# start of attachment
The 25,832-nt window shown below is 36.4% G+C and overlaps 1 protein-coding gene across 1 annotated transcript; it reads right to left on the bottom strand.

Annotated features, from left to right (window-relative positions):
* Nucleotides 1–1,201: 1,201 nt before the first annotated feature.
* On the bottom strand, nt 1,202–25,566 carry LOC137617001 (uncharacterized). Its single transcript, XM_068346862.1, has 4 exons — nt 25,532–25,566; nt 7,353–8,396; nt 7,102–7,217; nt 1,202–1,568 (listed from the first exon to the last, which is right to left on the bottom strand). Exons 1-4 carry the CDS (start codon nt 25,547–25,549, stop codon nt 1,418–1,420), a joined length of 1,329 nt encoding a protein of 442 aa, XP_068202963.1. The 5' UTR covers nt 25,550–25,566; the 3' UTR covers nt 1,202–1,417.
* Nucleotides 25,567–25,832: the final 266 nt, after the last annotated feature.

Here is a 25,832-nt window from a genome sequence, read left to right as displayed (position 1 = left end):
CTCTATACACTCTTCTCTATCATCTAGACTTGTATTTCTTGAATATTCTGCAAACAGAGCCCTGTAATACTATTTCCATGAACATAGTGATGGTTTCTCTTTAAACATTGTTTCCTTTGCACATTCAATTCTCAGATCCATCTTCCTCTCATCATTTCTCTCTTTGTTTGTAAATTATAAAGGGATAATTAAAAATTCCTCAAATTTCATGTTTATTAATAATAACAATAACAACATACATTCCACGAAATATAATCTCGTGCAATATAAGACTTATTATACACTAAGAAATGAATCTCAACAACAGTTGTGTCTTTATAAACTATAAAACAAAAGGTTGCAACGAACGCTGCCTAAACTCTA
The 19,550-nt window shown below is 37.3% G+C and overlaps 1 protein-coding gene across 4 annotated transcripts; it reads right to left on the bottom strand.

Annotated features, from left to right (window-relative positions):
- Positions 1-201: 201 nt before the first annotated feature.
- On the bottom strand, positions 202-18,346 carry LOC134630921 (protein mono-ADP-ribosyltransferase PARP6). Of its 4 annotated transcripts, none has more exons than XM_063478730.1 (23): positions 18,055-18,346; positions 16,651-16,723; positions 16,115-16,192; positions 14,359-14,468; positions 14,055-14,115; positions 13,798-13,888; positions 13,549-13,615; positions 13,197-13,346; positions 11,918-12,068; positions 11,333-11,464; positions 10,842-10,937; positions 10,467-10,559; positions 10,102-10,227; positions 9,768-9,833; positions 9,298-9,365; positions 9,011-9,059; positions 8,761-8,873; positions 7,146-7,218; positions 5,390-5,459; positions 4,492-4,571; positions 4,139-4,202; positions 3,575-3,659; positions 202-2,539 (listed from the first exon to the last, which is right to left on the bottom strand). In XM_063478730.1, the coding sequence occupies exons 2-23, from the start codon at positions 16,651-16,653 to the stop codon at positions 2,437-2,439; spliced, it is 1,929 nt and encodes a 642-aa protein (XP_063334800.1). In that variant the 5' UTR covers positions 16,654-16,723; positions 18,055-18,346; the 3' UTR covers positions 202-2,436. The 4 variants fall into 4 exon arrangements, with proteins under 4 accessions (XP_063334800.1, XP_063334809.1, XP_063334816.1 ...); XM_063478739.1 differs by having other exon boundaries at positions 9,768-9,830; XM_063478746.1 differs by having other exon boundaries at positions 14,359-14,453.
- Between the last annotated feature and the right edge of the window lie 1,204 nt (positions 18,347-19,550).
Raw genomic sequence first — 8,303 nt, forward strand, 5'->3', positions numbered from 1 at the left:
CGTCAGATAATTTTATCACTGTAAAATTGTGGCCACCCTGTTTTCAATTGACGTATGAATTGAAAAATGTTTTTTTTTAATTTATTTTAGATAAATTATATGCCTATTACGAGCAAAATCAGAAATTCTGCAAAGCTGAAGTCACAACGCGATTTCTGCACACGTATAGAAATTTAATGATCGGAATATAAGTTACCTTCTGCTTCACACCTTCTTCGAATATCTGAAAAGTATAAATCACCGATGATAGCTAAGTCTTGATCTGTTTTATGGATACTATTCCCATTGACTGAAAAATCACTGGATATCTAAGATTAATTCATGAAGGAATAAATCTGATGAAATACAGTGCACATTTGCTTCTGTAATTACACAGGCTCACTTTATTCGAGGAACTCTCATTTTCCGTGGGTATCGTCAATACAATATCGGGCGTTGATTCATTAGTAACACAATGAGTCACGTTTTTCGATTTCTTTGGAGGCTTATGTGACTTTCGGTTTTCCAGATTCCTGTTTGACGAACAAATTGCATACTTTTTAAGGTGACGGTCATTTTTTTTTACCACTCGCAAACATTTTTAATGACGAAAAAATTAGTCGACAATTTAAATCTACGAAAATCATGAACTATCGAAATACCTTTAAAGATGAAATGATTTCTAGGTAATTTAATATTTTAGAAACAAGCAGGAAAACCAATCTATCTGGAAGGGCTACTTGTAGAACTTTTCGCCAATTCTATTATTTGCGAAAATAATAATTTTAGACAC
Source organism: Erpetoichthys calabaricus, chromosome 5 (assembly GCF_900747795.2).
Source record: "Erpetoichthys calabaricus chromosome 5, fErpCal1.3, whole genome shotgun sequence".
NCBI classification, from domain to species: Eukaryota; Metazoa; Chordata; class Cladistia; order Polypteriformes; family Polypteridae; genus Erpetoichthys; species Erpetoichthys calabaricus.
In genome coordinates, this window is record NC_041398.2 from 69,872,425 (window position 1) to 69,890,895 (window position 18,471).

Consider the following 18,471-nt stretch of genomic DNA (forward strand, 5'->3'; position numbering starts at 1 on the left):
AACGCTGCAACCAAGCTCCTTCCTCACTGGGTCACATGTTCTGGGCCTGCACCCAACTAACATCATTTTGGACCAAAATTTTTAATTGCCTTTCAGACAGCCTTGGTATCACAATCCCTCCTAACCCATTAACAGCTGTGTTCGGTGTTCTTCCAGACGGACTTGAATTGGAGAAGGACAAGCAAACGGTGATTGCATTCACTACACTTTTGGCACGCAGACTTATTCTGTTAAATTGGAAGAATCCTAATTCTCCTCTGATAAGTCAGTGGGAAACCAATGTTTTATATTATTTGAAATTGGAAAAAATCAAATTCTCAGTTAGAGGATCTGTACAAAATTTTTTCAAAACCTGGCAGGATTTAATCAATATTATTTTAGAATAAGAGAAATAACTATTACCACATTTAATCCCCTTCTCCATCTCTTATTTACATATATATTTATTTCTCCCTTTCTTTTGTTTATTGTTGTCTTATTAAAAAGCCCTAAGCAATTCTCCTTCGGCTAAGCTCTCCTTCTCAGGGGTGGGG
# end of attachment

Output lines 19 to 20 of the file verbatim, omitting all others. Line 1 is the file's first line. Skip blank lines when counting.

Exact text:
Consider the following 18,471-nt stretch of genomic DNA (forward strand, 5'->3'; position numbering starts at 1 on the left):
AACGCTGCAACCAAGCTCCTTCCTCACTGGGTCACATGTTCTGGGCCTGCACCCAACTAACATCATTTTGGACCAAAATTTTTAATTGCCTTTCAGACAGCCTTGGTATCACAATCCCTCCTAACCCATTAACAGCTGTGTTCGGTGTTCTTCCAGACGGACTTGAATTGGAGAAGGACAAGCAAACGGTGATTGCATTCACTACACTTTTGGCACGCAGACTTATTCTGTTAAATTGGAAGAATCCTAATTCTCCTCTGATAAGTCAGTGGGAAACCAATGTTTTATATTATTTGAAATTGGAAAAAATCAAATTCTCAGTTAGAGGATCTGTACAAAATTTTTTCAAAACCTGGCAGGATTTAATCAATATTATTTTAGAATAAGAGAAATAACTATTACCACATTTAATCCCCTTCTCCATCTCTTATTTACATATATATTTATTTCTCCCTTTCTTTTGTTTATTGTTGTCTTATTAAAAAGCCCTAAGCAATTCTCCTTCGGCTAAGCTCTCCTTCTCAGGGGTGGGG